US flag signifying that this is a United States Federal Government website   Official website of the Department of Homeland Security

Homeland Security

U.S. Flag and Keyboard

Internet Safety for Children

Amidst all the trips to the beach, family vacations, and picnics this summer, children will also spend an increased amount of time on the Internet. According to the National Cyber Security Alliance, children and teenagers aged 8-18 spend almost 8  hours a day on electronic devices. This summer, the Stop.Think.Connect. campaign is encouraging parents to take a few minutes to talk with their children about Internet safety.

While increased connectivity has led to significant transformations and advances across our country – and around the world – it also has increased the importance and complexity of our shared risk.  For children, this includes cyber bullying, cyber predators, and other threats. The Cyber Bullying Research Center says that about half of young people have experienced some form of cyber bullying, and 10 to 20 percent experience it regularly. The Internet makes it easy for rumors, threats, and photos to be easily disseminated, without realizing the harm it can cause someone else.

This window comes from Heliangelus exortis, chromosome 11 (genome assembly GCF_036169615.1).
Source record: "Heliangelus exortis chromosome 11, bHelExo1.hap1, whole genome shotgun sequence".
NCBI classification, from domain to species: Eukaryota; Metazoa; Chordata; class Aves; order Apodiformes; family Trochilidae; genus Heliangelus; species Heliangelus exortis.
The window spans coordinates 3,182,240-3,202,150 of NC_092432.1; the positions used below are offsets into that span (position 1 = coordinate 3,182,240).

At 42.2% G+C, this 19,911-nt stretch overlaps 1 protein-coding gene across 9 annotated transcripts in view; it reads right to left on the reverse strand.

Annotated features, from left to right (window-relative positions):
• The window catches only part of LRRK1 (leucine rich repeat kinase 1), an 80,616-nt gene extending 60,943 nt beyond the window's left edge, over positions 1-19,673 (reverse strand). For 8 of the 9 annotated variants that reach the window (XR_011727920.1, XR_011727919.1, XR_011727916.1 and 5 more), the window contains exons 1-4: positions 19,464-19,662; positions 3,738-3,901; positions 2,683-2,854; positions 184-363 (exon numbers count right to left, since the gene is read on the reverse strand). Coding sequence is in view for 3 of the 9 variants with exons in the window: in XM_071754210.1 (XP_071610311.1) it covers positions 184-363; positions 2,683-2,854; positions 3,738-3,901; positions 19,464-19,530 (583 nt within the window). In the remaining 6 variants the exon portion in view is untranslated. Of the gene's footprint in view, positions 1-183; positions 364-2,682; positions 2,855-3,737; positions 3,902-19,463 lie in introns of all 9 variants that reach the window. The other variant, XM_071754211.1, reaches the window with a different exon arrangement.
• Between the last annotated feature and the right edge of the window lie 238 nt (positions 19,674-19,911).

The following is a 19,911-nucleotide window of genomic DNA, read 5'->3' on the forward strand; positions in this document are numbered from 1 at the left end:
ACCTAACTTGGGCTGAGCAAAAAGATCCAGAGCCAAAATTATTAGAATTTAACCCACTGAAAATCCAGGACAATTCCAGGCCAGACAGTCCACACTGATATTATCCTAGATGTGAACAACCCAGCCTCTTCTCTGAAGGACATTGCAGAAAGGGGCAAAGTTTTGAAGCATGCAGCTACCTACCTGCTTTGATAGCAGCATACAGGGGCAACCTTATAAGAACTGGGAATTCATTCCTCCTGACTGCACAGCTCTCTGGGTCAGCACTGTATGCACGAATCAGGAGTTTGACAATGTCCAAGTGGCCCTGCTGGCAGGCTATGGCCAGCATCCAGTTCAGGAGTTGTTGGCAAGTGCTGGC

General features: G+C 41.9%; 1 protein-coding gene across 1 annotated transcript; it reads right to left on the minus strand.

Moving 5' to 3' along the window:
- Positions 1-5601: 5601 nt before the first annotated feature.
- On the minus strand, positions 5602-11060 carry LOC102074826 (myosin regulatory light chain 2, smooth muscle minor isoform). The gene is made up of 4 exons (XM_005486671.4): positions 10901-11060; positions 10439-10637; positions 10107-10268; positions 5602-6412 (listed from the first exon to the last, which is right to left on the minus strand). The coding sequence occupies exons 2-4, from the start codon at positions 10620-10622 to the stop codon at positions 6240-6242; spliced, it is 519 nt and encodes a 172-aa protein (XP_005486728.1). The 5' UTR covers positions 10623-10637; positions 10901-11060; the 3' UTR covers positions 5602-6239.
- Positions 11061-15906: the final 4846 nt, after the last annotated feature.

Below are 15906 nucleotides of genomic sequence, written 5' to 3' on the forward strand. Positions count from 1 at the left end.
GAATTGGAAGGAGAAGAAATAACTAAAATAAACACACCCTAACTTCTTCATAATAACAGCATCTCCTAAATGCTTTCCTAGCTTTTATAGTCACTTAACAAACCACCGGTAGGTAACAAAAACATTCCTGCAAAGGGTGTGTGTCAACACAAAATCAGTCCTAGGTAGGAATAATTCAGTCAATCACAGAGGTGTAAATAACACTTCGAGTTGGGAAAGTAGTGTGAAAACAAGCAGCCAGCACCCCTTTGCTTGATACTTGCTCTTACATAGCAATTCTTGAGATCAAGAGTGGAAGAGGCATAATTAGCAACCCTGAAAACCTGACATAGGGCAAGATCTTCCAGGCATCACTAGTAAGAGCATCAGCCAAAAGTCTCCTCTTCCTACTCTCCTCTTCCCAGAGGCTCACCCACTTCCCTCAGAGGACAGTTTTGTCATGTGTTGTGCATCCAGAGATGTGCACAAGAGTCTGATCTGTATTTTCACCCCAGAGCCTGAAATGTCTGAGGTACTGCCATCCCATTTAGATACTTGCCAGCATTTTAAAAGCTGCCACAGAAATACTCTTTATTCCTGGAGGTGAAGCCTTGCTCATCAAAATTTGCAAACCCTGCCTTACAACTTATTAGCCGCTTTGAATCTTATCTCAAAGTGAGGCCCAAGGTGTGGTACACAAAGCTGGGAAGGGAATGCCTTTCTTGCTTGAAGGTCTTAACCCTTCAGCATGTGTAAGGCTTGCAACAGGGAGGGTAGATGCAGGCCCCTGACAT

Parents, teachers, and guardians can begin taking steps to protect children online by creating an open environment where they  feel comfortable reporting abuses over the Internet. Here are some additional tips from the Stop.Think.Connect.™ campaign:

  • Be aware of what social networks your kids and teens use and how much information they share. They should never share addresses, birthdays, schools, and last names with strangers;
  • Teach your kids how to conduct searches safely, by using specific and narrow search terms on commonly-used search engines to prevent unwanted and malicious results;
  • Install filters and firewalls to manage what sites your kids can access;
  • Set strong passwords that are different on every site; and
  • Remind your children not to say anything online about someone else that they would not  want them to said about them. 

At the end of the day, cybersecurity is ultimately about people and is a shared responsibility.  We are all called on to ACT or Achieve Cybersecurity Together. For more information, please visit www.dhs.gov/stopthinkconnect.

 

 

Back to Top